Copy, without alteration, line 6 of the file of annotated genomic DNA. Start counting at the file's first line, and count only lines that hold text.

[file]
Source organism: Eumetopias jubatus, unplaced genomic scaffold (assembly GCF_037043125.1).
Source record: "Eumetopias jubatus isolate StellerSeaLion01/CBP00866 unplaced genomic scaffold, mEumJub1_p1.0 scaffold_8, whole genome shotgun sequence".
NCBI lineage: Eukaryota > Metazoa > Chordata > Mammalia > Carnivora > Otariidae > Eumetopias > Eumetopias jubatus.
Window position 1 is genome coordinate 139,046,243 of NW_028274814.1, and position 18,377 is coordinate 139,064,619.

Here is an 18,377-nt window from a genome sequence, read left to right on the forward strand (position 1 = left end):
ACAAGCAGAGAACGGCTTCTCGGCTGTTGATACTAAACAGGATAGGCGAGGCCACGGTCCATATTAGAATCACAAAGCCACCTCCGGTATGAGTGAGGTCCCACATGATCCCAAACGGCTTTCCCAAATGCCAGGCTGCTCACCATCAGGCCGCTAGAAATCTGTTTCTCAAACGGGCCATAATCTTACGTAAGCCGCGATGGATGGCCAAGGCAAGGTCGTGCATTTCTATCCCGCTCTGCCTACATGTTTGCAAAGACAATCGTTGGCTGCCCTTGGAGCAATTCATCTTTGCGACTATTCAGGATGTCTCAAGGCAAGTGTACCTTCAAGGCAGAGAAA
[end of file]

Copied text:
ACAAGCAGAGAACGGCTTCTCGGCTGTTGATACTAAACAGGATAGGCGAGGCCACGGTCCATATTAGAATCACAAAGCCACCTCCGGTATGAGTGAGGTCCCACATGATCCCAAACGGCTTTCCCAAATGCCAGGCTGCTCACCATCAGGCCGCTAGAAATCTGTTTCTCAAACGGGCCATAATCTTACGTAAGCCGCGATGGATGGCCAAGGCAAGGTCGTGCATTTCTATCCCGCTCTGCCTACATGTTTGCAAAGACAATCGTTGGCTGCCCTTGGAGCAATTCATCTTTGCGACTATTCAGGATGTCTCAAGGCAAGTGTACCTTCAAGGCAGAGAAA